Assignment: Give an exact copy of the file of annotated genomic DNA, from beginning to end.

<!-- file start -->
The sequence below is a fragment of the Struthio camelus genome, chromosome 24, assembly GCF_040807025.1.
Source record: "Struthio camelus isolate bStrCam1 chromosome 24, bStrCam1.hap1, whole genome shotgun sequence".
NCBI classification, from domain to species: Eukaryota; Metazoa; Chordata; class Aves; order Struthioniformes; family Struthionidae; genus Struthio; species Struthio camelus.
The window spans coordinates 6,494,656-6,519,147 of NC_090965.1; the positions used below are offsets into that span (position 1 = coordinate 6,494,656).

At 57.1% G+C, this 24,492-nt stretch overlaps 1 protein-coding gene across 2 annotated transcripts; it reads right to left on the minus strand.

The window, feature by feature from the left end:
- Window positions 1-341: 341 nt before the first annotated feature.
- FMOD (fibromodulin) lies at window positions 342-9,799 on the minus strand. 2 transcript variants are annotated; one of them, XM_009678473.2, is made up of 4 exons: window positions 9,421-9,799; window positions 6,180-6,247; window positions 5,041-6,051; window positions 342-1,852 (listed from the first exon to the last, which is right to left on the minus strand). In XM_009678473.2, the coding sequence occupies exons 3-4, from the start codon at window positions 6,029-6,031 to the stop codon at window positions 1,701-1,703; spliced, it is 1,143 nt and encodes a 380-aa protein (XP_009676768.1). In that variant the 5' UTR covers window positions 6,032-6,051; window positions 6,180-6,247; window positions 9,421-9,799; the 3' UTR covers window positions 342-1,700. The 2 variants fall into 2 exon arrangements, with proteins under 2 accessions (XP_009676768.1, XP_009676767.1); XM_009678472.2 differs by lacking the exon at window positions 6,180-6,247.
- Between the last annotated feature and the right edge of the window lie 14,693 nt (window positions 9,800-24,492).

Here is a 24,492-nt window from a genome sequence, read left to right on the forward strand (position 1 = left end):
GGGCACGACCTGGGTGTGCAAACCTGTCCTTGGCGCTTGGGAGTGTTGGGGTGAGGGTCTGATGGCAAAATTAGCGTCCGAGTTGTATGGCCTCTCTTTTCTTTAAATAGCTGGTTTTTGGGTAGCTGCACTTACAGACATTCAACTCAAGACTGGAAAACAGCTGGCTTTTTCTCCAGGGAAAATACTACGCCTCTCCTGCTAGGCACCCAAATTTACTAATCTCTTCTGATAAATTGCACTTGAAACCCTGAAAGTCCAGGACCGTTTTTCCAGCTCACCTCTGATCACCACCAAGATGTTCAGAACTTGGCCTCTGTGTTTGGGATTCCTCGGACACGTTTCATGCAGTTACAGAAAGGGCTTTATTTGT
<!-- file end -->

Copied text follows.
The sequence below is a fragment of the Struthio camelus genome, chromosome 24, assembly GCF_040807025.1.
Source record: "Struthio camelus isolate bStrCam1 chromosome 24, bStrCam1.hap1, whole genome shotgun sequence".
NCBI classification, from domain to species: Eukaryota; Metazoa; Chordata; class Aves; order Struthioniformes; family Struthionidae; genus Struthio; species Struthio camelus.
The window spans coordinates 6,494,656-6,519,147 of NC_090965.1; the positions used below are offsets into that span (position 1 = coordinate 6,494,656).

At 57.1% G+C, this 24,492-nt stretch overlaps 1 protein-coding gene across 2 annotated transcripts; it reads right to left on the minus strand.

The window, feature by feature from the left end:
- Window positions 1-341: 341 nt before the first annotated feature.
- FMOD (fibromodulin) lies at window positions 342-9,799 on the minus strand. 2 transcript variants are annotated; one of them, XM_009678473.2, is made up of 4 exons: window positions 9,421-9,799; window positions 6,180-6,247; window positions 5,041-6,051; window positions 342-1,852 (listed from the first exon to the last, which is right to left on the minus strand). In XM_009678473.2, the coding sequence occupies exons 3-4, from the start codon at window positions 6,029-6,031 to the stop codon at window positions 1,701-1,703; spliced, it is 1,143 nt and encodes a 380-aa protein (XP_009676768.1). In that variant the 5' UTR covers window positions 6,032-6,051; window positions 6,180-6,247; window positions 9,421-9,799; the 3' UTR covers window positions 342-1,700. The 2 variants fall into 2 exon arrangements, with proteins under 2 accessions (XP_009676768.1, XP_009676767.1); XM_009678472.2 differs by lacking the exon at window positions 6,180-6,247.
- Between the last annotated feature and the right edge of the window lie 14,693 nt (window positions 9,800-24,492).

Here is a 24,492-nt window from a genome sequence, read left to right on the forward strand (position 1 = left end):
GGGCACGACCTGGGTGTGCAAACCTGTCCTTGGCGCTTGGGAGTGTTGGGGTGAGGGTCTGATGGCAAAATTAGCGTCCGAGTTGTATGGCCTCTCTTTTCTTTAAATAGCTGGTTTTTGGGTAGCTGCACTTACAGACATTCAACTCAAGACTGGAAAACAGCTGGCTTTTTCTCCAGGGAAAATACTACGCCTCTCCTGCTAGGCACCCAAATTTACTAATCTCTTCTGATAAATTGCACTTGAAACCCTGAAAGTCCAGGACCGTTTTTCCAGCTCACCTCTGATCACCACCAAGATGTTCAGAACTTGGCCTCTGTGTTTGGGATTCCTCGGACACGTTTCATGCAGTTACAGAAAGGGCTTTATTTGT